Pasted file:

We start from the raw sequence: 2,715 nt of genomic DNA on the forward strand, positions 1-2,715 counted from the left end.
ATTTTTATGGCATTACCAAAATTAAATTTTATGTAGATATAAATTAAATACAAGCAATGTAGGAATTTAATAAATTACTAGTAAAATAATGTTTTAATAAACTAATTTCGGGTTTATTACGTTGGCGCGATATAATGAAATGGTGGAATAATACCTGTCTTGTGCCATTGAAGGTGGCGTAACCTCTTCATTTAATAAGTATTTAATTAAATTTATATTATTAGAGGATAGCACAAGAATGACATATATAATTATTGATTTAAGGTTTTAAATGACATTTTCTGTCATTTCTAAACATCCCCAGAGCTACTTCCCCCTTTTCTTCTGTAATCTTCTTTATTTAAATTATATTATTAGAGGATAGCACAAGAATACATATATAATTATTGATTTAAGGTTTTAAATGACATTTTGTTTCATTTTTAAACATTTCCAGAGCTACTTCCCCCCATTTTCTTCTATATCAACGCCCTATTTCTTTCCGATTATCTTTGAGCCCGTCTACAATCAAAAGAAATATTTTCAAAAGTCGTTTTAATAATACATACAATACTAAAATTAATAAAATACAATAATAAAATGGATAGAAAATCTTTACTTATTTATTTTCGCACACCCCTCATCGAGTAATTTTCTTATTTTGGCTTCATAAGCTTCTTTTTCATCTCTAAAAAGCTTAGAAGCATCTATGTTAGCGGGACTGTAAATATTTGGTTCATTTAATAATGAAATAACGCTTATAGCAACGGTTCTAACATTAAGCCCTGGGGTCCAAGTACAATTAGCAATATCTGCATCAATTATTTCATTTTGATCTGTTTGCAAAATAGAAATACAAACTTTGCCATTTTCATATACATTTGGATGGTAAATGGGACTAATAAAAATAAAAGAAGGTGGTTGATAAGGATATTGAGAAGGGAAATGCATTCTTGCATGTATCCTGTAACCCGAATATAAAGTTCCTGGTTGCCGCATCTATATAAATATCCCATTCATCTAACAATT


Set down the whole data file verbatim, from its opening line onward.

We start from the raw sequence: 2,715 nt of genomic DNA on the forward strand, positions 1-2,715 counted from the left end.
ATTTTTATGGCATTACCAAAATTAAATTTTATGTAGATATAAATTAAATACAAGCAATGTAGGAATTTAATAAATTACTAGTAAAATAATGTTTTAATAAACTAATTTCGGGTTTATTACGTTGGCGCGATATAATGAAATGGTGGAATAATACCTGTCTTGTGCCATTGAAGGTGGCGTAACCTCTTCATTTAATAAGTATTTAATTAAATTTATATTATTAGAGGATAGCACAAGAATGACATATATAATTATTGATTTAAGGTTTTAAATGACATTTTCTGTCATTTCTAAACATCCCCAGAGCTACTTCCCCCTTTTCTTCTGTAATCTTCTTTATTTAAATTATATTATTAGAGGATAGCACAAGAATACATATATAATTATTGATTTAAGGTTTTAAATGACATTTTGTTTCATTTTTAAACATTTCCAGAGCTACTTCCCCCCATTTTCTTCTATATCAACGCCCTATTTCTTTCCGATTATCTTTGAGCCCGTCTACAATCAAAAGAAATATTTTCAAAAGTCGTTTTAATAATACATACAATACTAAAATTAATAAAATACAATAATAAAATGGATAGAAAATCTTTACTTATTTATTTTCGCACACCCCTCATCGAGTAATTTTCTTATTTTGGCTTCATAAGCTTCTTTTTCATCTCTAAAAAGCTTAGAAGCATCTATGTTAGCGGGACTGTAAATATTTGGTTCATTTAATAATGAAATAACGCTTATAGCAACGGTTCTAACATTAAGCCCTGGGGTCCAAGTACAATTAGCAATATCTGCATCAATTATTTCATTTTGATCTGTTTGCAAAATAGAAATACAAACTTTGCCATTTTCATATACATTTGGATGGTAAATGGGACTAATAAAAATAAAAGAAGGTGGTTGATAAGGATATTGAGAAGGGAAATGCATTCTTGCATGTATCCTGTAACCCGAATATAAAGTTCCTGGTTGCCGCATCTATATAAATATCCCATTCATCTAACAATT